This week, search engine giant Google announced a new search engine for the scientific community that will help them make search millions of datasets present online.
The service which is called Dataset Search, it trawls the millions of open data repositories on the web for desired datasets. It looks on publisher sites, digital libraries, and on author’s personal web pages, among other places. But it relies on dataset publishers to correctly label their datasets with the appropriate information, or metadata tags, as their otherwise known. The information gotten will aid scientists, data journalists and geeks find the data required for their work and their stories — or simply to satisfy their intellectual curiosity. The new search engine will work like Google Scholar, the company’s popular search engine for academic studies and reports.
Natasha Noy, Research Scientist, Google AI, said in a blog post.
“Dataset Search lets you find datasets wherever they’re hosted, whether it’s a publisher’s site, a digital library, or an author’s personal web page,” “These guidelines include salient information about datasets: who created the dataset, when it was published, how the data was collected, what the terms are for using the data, etc,” Noy said. “To create Dataset search, Google developed guidelines for dataset providers to describe their data in a way that the company (and other search engines) can better understand the content of their pages.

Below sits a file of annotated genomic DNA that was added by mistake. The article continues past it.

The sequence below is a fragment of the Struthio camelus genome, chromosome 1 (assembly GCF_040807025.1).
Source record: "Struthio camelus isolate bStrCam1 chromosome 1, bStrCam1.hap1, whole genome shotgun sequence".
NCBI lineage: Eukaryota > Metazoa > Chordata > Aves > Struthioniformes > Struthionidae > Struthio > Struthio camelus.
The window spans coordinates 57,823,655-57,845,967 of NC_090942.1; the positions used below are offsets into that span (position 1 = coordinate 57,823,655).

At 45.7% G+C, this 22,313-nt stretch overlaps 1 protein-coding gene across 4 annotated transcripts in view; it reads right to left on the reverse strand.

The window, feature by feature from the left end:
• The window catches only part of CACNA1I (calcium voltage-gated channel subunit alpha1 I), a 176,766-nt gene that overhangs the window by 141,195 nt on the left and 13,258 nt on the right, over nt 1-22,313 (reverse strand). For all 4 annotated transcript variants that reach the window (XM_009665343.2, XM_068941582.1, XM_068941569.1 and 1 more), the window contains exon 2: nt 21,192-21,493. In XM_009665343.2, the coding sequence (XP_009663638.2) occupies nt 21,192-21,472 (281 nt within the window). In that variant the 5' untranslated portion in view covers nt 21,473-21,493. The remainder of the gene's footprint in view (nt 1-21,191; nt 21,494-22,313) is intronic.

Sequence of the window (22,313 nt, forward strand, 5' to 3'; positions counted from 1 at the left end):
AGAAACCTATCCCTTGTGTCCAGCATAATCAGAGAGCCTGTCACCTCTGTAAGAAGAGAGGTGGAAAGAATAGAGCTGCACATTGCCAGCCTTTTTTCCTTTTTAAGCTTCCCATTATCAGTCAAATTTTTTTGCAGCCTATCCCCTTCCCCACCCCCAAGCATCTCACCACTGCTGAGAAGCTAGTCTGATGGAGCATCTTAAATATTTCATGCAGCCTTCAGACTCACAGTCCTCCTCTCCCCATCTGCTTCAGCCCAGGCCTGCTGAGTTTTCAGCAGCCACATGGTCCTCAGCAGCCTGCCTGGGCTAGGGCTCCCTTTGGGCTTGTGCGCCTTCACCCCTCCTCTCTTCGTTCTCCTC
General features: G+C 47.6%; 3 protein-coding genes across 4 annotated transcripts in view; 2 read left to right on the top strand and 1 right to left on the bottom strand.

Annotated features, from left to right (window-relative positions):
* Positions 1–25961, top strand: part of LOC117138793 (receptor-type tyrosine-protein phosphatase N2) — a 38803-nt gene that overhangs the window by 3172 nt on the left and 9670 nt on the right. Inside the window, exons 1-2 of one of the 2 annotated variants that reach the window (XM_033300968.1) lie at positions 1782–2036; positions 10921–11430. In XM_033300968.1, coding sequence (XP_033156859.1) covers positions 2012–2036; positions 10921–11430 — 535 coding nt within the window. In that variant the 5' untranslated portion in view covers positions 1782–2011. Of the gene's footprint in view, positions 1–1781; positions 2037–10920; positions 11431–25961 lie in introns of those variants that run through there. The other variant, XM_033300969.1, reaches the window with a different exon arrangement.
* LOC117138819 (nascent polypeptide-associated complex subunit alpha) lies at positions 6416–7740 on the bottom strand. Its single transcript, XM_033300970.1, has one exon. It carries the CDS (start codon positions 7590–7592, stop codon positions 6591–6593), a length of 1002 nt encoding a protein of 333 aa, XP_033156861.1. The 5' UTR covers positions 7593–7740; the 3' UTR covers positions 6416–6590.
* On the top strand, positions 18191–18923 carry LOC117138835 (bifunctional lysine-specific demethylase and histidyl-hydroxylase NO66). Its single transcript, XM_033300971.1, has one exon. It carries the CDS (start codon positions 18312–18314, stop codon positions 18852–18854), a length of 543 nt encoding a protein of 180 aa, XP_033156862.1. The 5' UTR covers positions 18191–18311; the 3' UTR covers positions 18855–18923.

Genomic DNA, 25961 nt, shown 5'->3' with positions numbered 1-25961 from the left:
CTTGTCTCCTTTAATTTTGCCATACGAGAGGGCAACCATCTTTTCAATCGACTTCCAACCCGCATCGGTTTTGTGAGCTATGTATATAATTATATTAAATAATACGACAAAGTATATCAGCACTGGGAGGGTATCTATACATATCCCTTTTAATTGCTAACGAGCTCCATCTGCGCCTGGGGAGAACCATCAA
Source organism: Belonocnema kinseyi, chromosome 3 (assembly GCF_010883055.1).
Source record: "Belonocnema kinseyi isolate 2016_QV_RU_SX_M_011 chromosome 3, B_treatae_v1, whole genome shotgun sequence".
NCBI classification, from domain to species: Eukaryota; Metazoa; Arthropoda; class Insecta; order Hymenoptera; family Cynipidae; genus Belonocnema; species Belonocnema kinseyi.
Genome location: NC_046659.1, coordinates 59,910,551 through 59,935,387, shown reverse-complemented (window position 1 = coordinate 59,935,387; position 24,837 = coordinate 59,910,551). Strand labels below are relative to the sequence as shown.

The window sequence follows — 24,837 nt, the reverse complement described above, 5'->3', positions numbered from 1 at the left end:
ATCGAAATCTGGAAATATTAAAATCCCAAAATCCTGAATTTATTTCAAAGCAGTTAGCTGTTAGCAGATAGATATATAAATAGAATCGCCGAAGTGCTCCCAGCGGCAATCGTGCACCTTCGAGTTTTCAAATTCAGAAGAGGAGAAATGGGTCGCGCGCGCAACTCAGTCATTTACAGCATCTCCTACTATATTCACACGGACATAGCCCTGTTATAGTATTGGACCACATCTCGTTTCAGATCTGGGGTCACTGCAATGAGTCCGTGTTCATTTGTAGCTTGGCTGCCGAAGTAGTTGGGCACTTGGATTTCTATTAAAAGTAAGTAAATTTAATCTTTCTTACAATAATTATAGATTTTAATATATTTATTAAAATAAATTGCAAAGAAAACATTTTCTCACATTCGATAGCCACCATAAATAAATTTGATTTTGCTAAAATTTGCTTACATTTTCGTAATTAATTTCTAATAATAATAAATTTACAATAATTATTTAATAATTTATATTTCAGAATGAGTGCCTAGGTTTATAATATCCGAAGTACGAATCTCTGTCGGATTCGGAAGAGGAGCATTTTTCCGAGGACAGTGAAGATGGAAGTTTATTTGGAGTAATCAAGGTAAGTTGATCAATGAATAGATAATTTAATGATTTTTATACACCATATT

“We then collect and link this information, analyse where different versions of the same dataset might be, and find publications that may be describing or discussing the dataset. Our approach is based on an open standard for describing this information (schema.org) and anybody who publishes data can describe their dataset this way. We encourage dataset providers, large and small, to adopt this common standard so that all datasets are part of this robust ecosystem.” Writes moy.
How it works
Supposing you wish to know about car accidents and the related datasets or an earthquake happening around where you stay, you will simply need to type the query and Google will list all the sources as shown below. Simply click on any source on the left and get more detail:
To make sure that the datasets are accessible via Google’s tool, the company recommends the institutions to adopt the open source Schema markup standard. It allows publishers to include machine-readable data like date of publication, how data was collected, the terms of usage, etc.
The datasets from organisations like NOAA, NASA, Harvard Dataverse, ProPublica, etc., are already accessible via the tools and more data providers are expected to extend the support.
The Google Dataset Search beta website which is now available in multiple languages.